Media center with OpenELEC and RaspberryPi

For some time I’ve been trying to get some nice home media center setup. The conditions were simple: local storage (external hard drives), xbmc, HD output (720p) and smooth running xbmc instance.

I’ve tried three options: Jailbroken AppleTV2, full-fledged PC running Ubuntu and last but not least, Raspberry Pi with an OpenELEC image.

The AppleTV2 is a very neat device, compact, lovely remote, HDMI output, ethernet connection and low power consumption. The jailbraking procedure is a bit tricky, can fail for some times, but with properly following the instructions, you’ll get the job done. Xbmc runs quite smoothly, and the installation places it on the home menu. At first, the setup was nice, and the rendered videos seemed OK, but then the harsh truth came visible: the AppleTV2 has hardware support for decoding x264 videos, and that’s it. The performances with everything else were simply not acceptable: lags, cuts, freezes. Verdict: not for usage.

The PC option worked very as expected: dual core processor capable of processing HD videos of any kind, enough processing and networking power for smooth operation and communication, strong display card with digital output (DVI) and more than enough sockets for connecting external and internal storage. However, I struggled a lot with the fan noise, and after trying several (expensive) options, I gave up. No matter how quiet the fans are, the silent buzzing will start to get on your nerves, and will kill the experience you want. Verdict: smooth, but not neat.

The third option was very underrated at the beginning. The RaspberryPi with its very limited processing power, storage and memory seemed like very unsuitable device for the task. However, I did some research and gave it a try. The facts that made it look promising and started to change my initial impressions were:
– it has hardware support for decoding x264 and MPEG4 videos, the two most likely codecs used in today’s ripped movies and videos.
–  xbmc has an option for bypassing DTS and AAC audio to the TV via HDMI. This way, the RaspberryPi won’t bother with decoding the audio, and most of the digital TVs today on the market have this feature.
– the HDMI output is CEC capable, which means that if the TV is also suitable, you can control the device via your TV remote.
– external drives can be mounted via the USB ports. Not directly at least, but with a self-powered USB hub, there’s no problem.

So I purchased a RaspberryPi (Model B, rev. 2, about 65 euros with a case) and the fun has begun. On the search for ideal OS, I rejected the Raspbian Wheezy at the start because it’s too generic, and I started looking for specialized media center OS. The wiki on xbmc.org site has some detailed explanations. The options were Raspbmc, XBian and OpenELEC. After some searching, I got to the impression that OpenELEC is the one that is most accepted by the community so I gave it a try.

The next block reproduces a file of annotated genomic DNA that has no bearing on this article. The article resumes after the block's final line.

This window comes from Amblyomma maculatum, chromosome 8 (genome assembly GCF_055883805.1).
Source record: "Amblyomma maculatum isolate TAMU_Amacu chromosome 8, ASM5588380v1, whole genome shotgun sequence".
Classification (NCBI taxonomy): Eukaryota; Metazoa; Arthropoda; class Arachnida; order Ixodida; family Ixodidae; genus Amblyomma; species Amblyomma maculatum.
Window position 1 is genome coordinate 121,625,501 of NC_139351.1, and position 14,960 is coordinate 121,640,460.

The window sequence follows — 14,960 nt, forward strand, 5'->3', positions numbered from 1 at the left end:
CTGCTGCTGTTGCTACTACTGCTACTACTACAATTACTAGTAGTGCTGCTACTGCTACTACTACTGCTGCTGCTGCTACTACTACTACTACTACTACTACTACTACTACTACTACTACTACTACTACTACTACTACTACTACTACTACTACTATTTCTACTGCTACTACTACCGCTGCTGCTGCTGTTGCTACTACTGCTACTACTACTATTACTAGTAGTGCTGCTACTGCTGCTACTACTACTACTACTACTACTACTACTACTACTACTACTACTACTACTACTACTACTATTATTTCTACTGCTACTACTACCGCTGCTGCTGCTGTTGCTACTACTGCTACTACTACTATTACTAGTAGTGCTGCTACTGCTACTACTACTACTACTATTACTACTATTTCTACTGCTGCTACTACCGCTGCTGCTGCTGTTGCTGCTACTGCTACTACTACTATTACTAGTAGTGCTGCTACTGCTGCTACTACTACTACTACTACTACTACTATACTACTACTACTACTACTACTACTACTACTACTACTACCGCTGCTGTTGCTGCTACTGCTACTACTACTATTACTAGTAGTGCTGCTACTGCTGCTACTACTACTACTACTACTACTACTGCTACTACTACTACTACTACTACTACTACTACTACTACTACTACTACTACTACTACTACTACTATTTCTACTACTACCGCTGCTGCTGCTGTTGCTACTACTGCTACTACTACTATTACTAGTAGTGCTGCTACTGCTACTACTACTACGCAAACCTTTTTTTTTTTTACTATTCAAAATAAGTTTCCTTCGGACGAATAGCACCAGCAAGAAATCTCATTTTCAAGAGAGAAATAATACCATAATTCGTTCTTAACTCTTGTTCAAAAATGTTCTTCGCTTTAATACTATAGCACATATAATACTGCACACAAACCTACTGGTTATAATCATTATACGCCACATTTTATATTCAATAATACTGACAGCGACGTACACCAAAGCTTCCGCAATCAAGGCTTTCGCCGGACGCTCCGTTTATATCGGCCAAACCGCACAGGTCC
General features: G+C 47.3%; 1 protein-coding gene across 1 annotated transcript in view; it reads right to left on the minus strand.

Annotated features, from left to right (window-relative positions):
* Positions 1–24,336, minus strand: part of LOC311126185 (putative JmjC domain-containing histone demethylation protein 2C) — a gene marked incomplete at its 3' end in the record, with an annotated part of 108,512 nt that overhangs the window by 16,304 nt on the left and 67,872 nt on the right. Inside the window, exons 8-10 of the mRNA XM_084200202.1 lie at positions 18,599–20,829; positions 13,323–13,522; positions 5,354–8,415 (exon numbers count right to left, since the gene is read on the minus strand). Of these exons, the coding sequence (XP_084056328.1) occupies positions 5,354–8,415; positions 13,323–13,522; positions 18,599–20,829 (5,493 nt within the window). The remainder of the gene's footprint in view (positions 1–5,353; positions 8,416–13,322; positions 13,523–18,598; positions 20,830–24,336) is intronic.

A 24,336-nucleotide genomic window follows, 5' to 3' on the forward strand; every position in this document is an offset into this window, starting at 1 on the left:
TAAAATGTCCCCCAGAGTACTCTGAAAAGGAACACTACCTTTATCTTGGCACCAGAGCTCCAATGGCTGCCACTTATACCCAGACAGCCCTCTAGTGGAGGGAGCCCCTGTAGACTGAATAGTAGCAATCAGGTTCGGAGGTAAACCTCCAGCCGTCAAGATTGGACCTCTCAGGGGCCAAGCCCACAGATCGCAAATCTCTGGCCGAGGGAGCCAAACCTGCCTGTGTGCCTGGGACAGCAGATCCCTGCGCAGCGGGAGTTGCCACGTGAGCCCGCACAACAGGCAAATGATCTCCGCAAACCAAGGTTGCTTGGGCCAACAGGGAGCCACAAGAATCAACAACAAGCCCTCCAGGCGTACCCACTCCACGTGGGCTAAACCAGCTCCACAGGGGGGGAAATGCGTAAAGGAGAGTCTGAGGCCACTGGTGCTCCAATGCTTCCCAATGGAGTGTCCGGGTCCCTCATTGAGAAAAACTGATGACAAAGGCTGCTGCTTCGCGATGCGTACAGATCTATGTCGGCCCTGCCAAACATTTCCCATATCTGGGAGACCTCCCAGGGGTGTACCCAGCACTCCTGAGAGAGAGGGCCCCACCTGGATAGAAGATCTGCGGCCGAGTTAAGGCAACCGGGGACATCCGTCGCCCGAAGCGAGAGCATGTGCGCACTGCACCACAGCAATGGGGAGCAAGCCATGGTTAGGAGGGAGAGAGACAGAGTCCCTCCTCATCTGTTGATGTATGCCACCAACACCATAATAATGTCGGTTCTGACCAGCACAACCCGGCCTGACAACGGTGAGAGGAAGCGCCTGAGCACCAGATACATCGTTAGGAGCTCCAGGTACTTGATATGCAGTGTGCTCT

OpenELEC is a small linux distro that makes your computer/device a compact media center running xbmc. The best installation procedure I could find is: download an image from here and follow the instructions here. In simple terms, you need:
– RaspberryPi Model B rev.2
– HDMI cable, Ethernet connection
– nice TV
– around 1A 5V MicroUSB power source
– self-powered USB hub
– the OS image file (.img)
– image file to SD writing software (Win32 disk imager for example)
– SD card (preferably 8 GB, just in case)

Unpack, write, insert the SD card in the RaspberryPi, connect, plugin.

The first boot as I noticed is a bit slower than usual, but successful. After some time, I got the xbmc home screen. Now, the xbmc performance in terms of navigation, processing, etc… is … well, not good. It can be slow, laggy, but eventually it will do what you have requested, so have some patience. Take some time to finalize the configuration: audio bypass, CEC settings (for the TV remote), remote control (if you wan’t to control the xbmc from other devices and software like Constellation or Yatse, media content directories (plugin the external storage, OpenELEC mounts it automatically), movies search and cache, etc …

If you finished everything fine, you’ll have a compact and well connected media center which you can control via your remote or a phone/tablet in the same network. The video performance is excellent, and so far I haven’t run into any rendering issues in neither x264, DivX or Xvid movies in 720p. Supposedly it can render 1080p without issues, but I didn’t wan’t to challenge it to this level, and also, the difference when considered my TV size is not noticeable at all.

Tips:
– use proper images, don’t take night builds since they will not update correctly.
– use a remoting device if possible. It makes the browsing and searching possible and tolerable , since the built one is quite slow.
– correct the CEC settings regarding turning on and off actions. Once you ‘turn off’ the device, you have to power off/on again in order to turn it back on.
– ALWAYS use self-powered USB hub, cause if the device draws too much current, it may burn the RaspberryPi.
– don’t use the BerryBoot option with OpenELEC. It’s just not good.

Visualize with d3.js

For this year’s JavaDay event in Skopje, I made an interesting JavaScript presentation about the d3.js library.

I’ve tried to cover some of of the basics (manipulation, DOM editing), d3 specific patterns (data enter / update / exit), custom drawing and also explained some of the examples present in the gallery (bar graph, force graph, tree, voronoi).

The presentation itself is made in JavaScript and uses d3, bootstrap and jQuery as a dependency for bootstrap.

The presentation can be seen here, while the whole code can be downloaded at GitHub.